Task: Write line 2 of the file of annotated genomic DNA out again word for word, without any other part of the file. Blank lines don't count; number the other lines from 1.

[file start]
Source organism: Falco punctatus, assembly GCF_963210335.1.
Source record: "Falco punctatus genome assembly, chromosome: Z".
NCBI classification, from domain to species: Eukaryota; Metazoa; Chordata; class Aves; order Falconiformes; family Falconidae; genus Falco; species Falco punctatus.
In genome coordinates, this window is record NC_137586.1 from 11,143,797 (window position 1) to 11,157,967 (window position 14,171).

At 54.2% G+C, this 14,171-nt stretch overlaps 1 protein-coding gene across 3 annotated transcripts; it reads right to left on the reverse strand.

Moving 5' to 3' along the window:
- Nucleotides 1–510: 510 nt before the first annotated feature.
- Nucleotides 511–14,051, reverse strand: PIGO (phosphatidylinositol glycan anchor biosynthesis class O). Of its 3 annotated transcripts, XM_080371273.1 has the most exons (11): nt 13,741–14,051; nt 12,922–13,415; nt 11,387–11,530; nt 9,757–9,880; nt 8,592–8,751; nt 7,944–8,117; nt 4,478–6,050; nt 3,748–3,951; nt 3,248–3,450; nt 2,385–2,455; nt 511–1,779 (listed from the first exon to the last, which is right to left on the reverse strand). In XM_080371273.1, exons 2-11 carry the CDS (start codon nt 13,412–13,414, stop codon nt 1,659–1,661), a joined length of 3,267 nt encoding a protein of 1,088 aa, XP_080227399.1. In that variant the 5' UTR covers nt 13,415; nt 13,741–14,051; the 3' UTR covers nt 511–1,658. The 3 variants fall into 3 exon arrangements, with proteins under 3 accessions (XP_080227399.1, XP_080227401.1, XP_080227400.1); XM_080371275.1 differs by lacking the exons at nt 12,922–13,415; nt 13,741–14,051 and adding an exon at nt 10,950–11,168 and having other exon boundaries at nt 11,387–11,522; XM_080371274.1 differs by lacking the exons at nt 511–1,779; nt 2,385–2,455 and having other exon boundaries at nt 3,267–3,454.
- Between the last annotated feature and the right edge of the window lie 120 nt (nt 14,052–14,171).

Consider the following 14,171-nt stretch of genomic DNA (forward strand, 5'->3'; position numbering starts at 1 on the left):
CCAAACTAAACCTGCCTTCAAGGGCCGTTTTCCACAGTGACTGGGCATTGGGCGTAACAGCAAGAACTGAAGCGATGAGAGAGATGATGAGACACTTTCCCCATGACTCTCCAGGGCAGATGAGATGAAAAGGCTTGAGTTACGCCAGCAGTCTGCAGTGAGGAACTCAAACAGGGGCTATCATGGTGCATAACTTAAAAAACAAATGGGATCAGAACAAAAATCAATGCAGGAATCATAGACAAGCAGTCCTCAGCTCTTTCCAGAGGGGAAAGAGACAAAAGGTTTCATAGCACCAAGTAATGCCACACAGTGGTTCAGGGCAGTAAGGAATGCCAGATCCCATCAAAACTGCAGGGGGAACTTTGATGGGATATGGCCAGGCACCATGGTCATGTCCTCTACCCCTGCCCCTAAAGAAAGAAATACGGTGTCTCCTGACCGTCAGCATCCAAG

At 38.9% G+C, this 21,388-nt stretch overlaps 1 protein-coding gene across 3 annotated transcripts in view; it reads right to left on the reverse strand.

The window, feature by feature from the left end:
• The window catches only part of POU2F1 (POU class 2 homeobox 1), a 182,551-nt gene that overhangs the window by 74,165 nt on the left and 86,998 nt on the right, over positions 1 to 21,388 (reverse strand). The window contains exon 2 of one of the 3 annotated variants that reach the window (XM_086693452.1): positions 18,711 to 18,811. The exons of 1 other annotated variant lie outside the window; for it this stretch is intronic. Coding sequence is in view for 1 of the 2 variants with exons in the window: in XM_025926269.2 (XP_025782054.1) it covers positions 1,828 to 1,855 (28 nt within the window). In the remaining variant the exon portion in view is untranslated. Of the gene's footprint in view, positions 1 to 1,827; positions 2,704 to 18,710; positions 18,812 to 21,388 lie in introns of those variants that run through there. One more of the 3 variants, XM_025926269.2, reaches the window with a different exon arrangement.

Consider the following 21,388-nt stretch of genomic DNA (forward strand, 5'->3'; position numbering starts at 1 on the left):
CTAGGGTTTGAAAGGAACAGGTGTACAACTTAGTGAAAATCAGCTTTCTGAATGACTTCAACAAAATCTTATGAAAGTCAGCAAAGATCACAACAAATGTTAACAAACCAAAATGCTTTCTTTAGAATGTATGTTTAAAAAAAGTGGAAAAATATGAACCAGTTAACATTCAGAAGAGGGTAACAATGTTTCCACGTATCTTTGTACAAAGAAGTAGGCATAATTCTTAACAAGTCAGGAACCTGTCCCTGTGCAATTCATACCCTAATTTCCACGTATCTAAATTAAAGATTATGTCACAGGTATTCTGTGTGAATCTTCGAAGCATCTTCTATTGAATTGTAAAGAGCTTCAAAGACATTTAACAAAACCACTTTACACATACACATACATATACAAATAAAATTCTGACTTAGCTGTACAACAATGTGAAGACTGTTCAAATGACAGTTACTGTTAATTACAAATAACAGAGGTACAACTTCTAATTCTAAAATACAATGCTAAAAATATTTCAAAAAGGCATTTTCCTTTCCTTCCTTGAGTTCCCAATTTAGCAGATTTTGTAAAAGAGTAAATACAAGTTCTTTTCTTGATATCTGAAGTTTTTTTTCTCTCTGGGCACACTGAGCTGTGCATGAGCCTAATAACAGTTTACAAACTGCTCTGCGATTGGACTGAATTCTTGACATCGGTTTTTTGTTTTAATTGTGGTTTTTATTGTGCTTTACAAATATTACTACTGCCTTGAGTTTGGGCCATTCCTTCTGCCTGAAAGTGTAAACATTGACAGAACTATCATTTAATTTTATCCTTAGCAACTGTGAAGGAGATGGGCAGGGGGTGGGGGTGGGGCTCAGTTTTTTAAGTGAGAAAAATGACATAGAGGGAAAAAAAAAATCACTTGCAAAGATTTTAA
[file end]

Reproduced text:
Source record: "Falco punctatus genome assembly, chromosome: Z".